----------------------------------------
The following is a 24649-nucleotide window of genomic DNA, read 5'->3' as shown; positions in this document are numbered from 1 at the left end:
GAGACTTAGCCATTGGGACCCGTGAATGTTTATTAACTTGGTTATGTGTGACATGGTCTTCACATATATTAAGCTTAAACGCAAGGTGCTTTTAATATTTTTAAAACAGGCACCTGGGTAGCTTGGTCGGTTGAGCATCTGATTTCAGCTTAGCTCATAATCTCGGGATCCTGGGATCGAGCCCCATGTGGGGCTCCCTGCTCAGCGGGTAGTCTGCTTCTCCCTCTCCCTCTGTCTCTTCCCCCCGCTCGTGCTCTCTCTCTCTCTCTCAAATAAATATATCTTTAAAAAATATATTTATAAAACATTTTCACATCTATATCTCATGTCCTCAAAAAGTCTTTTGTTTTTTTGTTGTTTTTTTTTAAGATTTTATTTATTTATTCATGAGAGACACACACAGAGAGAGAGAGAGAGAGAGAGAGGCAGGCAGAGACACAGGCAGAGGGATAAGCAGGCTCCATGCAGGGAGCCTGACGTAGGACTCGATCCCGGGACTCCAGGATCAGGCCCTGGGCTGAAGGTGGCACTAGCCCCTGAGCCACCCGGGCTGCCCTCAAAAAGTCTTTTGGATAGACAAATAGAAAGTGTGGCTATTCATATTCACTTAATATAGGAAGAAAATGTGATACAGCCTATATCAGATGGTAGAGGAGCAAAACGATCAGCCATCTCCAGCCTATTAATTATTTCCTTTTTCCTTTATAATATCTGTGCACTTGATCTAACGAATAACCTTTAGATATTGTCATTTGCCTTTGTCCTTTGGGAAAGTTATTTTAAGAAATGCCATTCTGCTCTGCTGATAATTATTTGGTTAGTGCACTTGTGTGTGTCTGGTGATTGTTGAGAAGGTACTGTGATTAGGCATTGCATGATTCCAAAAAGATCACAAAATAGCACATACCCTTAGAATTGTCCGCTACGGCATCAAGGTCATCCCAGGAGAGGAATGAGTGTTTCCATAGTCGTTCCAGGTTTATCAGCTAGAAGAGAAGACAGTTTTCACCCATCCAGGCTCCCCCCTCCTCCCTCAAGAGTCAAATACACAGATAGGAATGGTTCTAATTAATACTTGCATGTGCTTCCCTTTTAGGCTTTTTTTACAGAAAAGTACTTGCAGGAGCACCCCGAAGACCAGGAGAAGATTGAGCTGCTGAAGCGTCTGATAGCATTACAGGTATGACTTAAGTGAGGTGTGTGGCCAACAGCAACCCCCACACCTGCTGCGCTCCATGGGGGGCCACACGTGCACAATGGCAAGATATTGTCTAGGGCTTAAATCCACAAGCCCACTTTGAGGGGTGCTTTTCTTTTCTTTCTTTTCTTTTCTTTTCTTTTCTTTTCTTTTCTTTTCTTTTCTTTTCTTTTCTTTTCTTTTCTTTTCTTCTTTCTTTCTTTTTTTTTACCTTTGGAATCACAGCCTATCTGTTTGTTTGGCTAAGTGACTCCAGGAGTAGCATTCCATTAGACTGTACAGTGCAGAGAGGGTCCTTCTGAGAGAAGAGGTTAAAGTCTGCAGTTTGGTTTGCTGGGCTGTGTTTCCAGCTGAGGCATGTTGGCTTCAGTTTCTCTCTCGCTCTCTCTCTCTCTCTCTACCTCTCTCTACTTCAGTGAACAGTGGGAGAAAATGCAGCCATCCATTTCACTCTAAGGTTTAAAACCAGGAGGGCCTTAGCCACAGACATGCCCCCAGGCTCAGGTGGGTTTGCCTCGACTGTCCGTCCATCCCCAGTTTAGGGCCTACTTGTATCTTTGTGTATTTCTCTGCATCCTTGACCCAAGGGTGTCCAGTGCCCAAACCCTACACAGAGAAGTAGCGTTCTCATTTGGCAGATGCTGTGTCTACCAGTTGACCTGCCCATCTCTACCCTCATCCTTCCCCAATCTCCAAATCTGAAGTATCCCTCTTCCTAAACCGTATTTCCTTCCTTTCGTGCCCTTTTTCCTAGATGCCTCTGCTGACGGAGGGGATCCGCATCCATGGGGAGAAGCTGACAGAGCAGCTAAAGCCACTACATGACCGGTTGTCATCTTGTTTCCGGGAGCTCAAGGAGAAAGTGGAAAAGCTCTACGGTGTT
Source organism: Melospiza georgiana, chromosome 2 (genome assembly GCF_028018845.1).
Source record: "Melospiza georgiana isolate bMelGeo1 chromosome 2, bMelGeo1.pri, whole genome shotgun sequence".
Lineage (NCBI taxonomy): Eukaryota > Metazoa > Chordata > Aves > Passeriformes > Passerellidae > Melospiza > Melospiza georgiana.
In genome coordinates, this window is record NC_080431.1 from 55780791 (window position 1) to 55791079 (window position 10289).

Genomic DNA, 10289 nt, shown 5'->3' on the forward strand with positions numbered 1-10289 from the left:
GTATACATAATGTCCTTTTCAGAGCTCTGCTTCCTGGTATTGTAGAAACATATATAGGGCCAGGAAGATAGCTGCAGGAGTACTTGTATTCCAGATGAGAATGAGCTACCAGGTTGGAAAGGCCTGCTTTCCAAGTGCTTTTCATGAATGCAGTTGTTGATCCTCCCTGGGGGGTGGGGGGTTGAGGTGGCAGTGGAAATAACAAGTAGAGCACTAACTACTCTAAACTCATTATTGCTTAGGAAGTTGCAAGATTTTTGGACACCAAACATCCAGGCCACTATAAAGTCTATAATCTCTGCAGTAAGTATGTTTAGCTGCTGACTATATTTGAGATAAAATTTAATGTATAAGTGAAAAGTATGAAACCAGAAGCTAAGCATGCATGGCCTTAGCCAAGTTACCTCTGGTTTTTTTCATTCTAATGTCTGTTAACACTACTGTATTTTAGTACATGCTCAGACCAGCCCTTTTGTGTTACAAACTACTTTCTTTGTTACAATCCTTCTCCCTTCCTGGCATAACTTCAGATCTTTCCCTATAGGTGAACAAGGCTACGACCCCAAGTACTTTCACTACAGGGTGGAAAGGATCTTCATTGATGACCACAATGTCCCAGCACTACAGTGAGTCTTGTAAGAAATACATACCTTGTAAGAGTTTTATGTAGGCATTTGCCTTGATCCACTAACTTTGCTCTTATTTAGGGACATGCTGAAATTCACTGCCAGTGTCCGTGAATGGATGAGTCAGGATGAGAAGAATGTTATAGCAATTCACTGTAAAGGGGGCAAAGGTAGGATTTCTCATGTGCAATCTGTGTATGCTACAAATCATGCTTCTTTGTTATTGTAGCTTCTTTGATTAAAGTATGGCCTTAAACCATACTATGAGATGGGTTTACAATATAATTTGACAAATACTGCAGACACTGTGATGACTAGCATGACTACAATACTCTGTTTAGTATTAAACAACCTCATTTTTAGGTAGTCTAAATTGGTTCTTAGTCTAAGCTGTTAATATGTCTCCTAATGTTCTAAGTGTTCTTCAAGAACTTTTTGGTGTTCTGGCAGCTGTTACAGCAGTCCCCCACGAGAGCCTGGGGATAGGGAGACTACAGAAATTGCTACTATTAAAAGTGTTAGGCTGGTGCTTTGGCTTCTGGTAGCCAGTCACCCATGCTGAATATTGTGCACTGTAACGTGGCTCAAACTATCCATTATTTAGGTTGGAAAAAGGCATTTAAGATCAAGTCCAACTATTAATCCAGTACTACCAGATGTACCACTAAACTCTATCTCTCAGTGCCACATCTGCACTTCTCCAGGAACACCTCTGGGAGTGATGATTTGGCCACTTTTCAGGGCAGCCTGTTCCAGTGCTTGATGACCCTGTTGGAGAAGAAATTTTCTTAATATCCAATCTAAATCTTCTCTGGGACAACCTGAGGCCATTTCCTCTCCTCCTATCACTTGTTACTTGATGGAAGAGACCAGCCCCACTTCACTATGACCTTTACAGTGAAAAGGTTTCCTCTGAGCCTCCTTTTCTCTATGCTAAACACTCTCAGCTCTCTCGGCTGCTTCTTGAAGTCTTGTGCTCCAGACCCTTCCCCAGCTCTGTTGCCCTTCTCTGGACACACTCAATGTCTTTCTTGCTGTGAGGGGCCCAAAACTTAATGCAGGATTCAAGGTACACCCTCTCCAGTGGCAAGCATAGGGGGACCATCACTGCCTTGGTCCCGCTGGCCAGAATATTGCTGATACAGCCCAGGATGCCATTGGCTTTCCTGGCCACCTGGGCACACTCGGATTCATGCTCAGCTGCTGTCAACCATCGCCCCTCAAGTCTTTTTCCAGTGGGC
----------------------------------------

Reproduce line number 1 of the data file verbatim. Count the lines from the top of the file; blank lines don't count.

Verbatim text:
The following is a 24649-nucleotide window of genomic DNA, read 5'->3' as shown; positions in this document are numbered from 1 at the left end: